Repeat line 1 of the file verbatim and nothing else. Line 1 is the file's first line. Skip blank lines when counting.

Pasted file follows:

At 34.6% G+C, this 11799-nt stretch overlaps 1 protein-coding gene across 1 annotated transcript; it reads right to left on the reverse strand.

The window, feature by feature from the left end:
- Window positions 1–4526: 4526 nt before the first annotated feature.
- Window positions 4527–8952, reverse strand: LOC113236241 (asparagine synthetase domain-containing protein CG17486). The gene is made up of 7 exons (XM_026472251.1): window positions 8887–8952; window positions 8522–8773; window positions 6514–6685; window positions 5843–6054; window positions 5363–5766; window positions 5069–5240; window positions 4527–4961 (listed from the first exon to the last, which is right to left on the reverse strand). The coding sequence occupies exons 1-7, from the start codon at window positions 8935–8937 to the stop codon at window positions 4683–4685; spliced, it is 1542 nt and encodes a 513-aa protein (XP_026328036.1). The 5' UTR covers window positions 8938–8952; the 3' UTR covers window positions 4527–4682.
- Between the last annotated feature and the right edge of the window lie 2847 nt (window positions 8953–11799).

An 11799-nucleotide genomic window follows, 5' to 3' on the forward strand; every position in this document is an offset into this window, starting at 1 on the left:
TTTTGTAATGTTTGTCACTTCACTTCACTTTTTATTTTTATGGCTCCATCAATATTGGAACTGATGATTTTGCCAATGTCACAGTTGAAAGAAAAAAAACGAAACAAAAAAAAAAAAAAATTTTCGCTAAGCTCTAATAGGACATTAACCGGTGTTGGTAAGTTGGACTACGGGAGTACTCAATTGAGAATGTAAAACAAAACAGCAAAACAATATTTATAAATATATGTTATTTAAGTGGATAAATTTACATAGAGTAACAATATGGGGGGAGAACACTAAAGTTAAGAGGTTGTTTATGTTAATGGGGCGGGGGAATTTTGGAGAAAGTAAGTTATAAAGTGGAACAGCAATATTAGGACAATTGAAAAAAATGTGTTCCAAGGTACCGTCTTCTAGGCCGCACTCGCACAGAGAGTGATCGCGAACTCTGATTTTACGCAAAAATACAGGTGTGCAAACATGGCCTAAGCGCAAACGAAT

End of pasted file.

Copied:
At 34.6% G+C, this 11799-nt stretch overlaps 1 protein-coding gene across 1 annotated transcript; it reads right to left on the reverse strand.